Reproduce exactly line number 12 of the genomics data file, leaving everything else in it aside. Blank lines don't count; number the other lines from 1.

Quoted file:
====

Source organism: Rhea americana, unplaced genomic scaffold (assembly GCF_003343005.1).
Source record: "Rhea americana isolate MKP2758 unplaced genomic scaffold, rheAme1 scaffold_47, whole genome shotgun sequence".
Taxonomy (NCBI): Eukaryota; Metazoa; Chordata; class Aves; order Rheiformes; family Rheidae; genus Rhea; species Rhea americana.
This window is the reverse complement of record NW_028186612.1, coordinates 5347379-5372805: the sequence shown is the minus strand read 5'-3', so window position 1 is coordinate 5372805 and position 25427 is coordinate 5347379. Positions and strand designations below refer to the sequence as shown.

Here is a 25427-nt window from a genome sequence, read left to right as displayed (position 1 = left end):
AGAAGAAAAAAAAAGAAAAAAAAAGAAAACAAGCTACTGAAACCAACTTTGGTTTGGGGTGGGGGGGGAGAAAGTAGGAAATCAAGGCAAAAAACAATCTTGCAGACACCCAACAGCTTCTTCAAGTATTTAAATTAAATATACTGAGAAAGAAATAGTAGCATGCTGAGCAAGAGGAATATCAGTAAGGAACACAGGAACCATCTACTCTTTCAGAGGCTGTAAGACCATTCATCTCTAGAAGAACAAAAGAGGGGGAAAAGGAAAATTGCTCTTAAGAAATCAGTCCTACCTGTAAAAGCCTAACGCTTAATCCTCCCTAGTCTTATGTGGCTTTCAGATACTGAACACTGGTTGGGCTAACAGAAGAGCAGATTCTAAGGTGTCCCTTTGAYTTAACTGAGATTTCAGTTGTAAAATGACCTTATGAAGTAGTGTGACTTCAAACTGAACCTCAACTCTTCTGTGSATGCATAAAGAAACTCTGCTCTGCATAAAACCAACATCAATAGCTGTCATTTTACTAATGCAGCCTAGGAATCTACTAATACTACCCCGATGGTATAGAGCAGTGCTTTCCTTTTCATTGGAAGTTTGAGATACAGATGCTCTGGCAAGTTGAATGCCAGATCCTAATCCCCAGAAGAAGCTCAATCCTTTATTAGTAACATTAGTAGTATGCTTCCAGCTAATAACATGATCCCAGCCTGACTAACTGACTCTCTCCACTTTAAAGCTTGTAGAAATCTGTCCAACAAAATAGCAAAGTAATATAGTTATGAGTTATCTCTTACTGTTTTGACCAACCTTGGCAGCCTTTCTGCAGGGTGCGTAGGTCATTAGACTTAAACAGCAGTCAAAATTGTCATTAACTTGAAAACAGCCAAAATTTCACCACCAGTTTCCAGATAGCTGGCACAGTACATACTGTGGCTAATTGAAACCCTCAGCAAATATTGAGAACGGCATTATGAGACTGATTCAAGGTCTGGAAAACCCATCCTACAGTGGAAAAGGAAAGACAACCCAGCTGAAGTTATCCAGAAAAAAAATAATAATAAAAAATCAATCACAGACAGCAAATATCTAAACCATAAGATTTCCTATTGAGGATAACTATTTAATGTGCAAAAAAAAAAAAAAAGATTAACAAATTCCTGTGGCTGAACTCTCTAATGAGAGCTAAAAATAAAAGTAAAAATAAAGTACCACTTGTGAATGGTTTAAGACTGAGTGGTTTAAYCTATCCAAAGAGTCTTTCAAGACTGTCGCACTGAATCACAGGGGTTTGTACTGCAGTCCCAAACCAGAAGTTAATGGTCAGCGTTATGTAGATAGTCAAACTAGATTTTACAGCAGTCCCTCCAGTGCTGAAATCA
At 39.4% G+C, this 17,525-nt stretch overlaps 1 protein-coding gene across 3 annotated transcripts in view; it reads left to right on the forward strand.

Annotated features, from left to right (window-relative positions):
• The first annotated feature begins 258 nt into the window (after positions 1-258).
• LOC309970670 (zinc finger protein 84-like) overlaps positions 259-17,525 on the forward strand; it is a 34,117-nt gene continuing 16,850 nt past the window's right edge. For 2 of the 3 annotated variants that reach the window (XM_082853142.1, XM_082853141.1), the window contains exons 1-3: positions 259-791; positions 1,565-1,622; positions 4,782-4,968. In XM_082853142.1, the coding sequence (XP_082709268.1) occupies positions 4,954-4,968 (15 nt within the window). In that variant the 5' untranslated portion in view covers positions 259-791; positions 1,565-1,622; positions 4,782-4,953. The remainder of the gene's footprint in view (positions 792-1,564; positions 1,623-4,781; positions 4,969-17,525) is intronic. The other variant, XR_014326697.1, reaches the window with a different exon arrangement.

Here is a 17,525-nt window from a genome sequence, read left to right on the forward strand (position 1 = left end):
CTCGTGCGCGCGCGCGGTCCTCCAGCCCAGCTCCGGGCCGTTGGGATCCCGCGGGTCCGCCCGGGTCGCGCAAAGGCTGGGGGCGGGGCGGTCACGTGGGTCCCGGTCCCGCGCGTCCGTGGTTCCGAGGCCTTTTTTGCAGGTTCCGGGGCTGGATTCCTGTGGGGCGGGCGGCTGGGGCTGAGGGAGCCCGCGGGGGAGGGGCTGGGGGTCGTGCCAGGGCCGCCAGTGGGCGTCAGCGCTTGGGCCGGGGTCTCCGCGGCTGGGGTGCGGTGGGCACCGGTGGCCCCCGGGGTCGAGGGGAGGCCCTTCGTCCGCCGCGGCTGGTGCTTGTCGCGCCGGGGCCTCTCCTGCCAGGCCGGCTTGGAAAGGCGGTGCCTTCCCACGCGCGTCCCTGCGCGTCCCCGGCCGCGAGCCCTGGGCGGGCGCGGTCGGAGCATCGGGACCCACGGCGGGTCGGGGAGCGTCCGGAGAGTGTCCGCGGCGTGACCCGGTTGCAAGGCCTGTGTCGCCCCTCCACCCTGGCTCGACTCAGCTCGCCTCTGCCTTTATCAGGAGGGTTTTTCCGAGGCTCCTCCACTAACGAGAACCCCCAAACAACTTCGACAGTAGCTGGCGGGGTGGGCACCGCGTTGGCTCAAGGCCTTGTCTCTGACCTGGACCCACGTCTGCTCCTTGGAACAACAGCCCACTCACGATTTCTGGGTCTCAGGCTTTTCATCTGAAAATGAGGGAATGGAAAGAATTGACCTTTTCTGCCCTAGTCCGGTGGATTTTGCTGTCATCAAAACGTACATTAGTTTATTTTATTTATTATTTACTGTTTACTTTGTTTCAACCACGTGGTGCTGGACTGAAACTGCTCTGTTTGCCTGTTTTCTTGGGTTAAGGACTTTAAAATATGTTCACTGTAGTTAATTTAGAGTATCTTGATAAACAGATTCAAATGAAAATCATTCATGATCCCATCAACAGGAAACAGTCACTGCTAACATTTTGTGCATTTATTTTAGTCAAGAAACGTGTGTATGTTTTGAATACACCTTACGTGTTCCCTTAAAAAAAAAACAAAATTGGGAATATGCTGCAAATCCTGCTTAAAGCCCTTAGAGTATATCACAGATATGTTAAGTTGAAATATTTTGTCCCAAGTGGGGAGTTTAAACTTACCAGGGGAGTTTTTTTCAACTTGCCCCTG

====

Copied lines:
CTCGTGCGCGCGCGCGGTCCTCCAGCCCAGCTCCGGGCCGTTGGGATCCCGCGGGTCCGCCCGGGTCGCGCAAAGGCTGGGGGCGGGGCGGTCACGTGGGTCCCGGTCCCGCGCGTCCGTGGTTCCGAGGCCTTTTTTGCAGGTTCCGGGGCTGGATTCCTGTGGGGCGGGCGGCTGGGGCTGAGGGAGCCCGCGGGGGAGGGGCTGGGGGTCGTGCCAGGGCCGCCAGTGGGCGTCAGCGCTTGGGCCGGGGTCTCCGCGGCTGGGGTGCGGTGGGCACCGGTGGCCCCCGGGGTCGAGGGGAGGCCCTTCGTCCGCCGCGGCTGGTGCTTGTCGCGCCGGGGCCTCTCCTGCCAGGCCGGCTTGGAAAGGCGGTGCCTTCCCACGCGCGTCCCTGCGCGTCCCCGGCCGCGAGCCCTGGGCGGGCGCGGTCGGAGCATCGGGACCCACGGCGGGTCGGGGAGCGTCCGGAGAGTGTCCGCGGCGTGACCCGGTTGCAAGGCCTGTGTCGCCCCTCCACCCTGGCTCGACTCAGCTCGCCTCTGCCTTTATCAGGAGGGTTTTTCCGAGGCTCCTCCACTAACGAGAACCCCCAAACAACTTCGACAGTAGCTGGCGGGGTGGGCACCGCGTTGGCTCAAGGCCTTGTCTCTGACCTGGACCCACGTCTGCTCCTTGGAACAACAGCCCACTCACGATTTCTGGGTCTCAGGCTTTTCATCTGAAAATGAGGGAATGGAAAGAATTGACCTTTTCTGCCCTAGTCCGGTGGATTTTGCTGTCATCAAAACGTACATTAGTTTATTTTATTTATTATTTACTGTTTACTTTGTTTCAACCACGTGGTGCTGGACTGAAACTGCTCTGTTTGCCTGTTTTCTTGGGTTAAGGACTTTAAAATATGTTCACTGTAGTTAATTTAGAGTATCTTGATAAACAGATTCAAATGAAAATCATTCATGATCCCATCAACAGGAAACAGTCACTGCTAACATTTTGTGCATTTATTTTAGTCAAGAAACGTGTGTATGTTTTGAATACACCTTACGTGTTCCCTTAAAAAAAAAACAAAATTGGGAATATGCTGCAAATCCTGCTTAAAGCCCTTAGAGTATATCACAGATATGTTAAGTTGAAATATTTTGTCCCAAGTGGGGAGTTTAAACTTACCAGGGGAGTTTTTTTCAACTTGCCCCTG